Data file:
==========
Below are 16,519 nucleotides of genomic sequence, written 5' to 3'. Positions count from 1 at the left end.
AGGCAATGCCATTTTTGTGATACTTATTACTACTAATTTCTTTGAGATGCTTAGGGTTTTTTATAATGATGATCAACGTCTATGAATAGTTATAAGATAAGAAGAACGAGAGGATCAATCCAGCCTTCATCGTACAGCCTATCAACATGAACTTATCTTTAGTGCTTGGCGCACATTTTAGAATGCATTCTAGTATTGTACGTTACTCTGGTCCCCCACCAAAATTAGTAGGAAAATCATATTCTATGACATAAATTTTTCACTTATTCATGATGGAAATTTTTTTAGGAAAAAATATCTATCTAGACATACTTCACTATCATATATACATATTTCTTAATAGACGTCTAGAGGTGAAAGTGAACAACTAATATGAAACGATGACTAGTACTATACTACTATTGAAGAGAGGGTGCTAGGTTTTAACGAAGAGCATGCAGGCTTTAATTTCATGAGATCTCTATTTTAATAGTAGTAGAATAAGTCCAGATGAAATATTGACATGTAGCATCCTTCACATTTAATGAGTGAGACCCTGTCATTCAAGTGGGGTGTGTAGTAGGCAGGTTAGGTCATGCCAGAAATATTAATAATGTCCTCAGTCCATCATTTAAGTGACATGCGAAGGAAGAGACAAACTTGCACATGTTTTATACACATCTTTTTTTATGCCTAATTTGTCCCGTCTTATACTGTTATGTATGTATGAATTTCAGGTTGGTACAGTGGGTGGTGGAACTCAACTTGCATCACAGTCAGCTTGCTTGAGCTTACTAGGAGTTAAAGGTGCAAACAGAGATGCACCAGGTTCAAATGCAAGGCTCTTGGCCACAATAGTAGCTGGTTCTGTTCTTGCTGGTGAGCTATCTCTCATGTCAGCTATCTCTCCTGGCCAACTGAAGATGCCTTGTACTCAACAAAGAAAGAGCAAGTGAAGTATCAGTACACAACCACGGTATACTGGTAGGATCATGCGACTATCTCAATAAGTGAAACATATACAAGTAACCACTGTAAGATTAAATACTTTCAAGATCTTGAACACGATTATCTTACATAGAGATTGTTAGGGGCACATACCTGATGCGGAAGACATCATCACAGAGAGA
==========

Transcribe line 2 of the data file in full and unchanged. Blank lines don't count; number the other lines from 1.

AGGCAATGCCATTTTTGTGATACTTATTACTACTAATTTCTTTGAGATGCTTAGGGTTTTTTATAATGATGATCAACGTCTATGAATAGTTATAAGATAAGAAGAACGAGAGGATCAATCCAGCCTTCATCGTACAGCCTATCAACATGAACTTATCTTTAGTGCTTGGCGCACATTTTAGAATGCATTCTAGTATTGTACGTTACTCTGGTCCCCCACCAAAATTAGTAGGAAAATCATATTCTATGACATAAATTTTTCACTTATTCATGATGGAAATTTTTTTAGGAAAAAATATCTATCTAGACATACTTCACTATCATATATACATATTTCTTAATAGACGTCTAGAGGTGAAAGTGAACAACTAATATGAAACGATGACTAGTACTATACTACTATTGAAGAGAGGGTGCTAGGTTTTAACGAAGAGCATGCAGGCTTTAATTTCATGAGATCTCTATTTTAATAGTAGTAGAATAAGTCCAGATGAAATATTGACATGTAGCATCCTTCACATTTAATGAGTGAGACCCTGTCATTCAAGTGGGGTGTGTAGTAGGCAGGTTAGGTCATGCCAGAAATATTAATAATGTCCTCAGTCCATCATTTAAGTGACATGCGAAGGAAGAGACAAACTTGCACATGTTTTATACACATCTTTTTTTATGCCTAATTTGTCCCGTCTTATACTGTTATGTATGTATGAATTTCAGGTTGGTACAGTGGGTGGTGGAACTCAACTTGCATCACAGTCAGCTTGCTTGAGCTTACTAGGAGTTAAAGGTGCAAACAGAGATGCACCAGGTTCAAATGCAAGGCTCTTGGCCACAATAGTAGCTGGTTCTGTTCTTGCTGGTGAGCTATCTCTCATGTCAGCTATCTCTCCTGGCCAACTGAAGATGCCTTGTACTCAACAAAGAAAGAGCAAGTGAAGTATCAGTACACAACCACGGTATACTGGTAGGATCATGCGACTATCTCAATAAGTGAAACATATACAAGTAACCACTGTAAGATTAAATACTTTCAAGATCTTGAACACGATTATCTTACATAGAGATTGTTAGGGGCACATACCTGATGCGGAAGACATCATCACAGAGAGA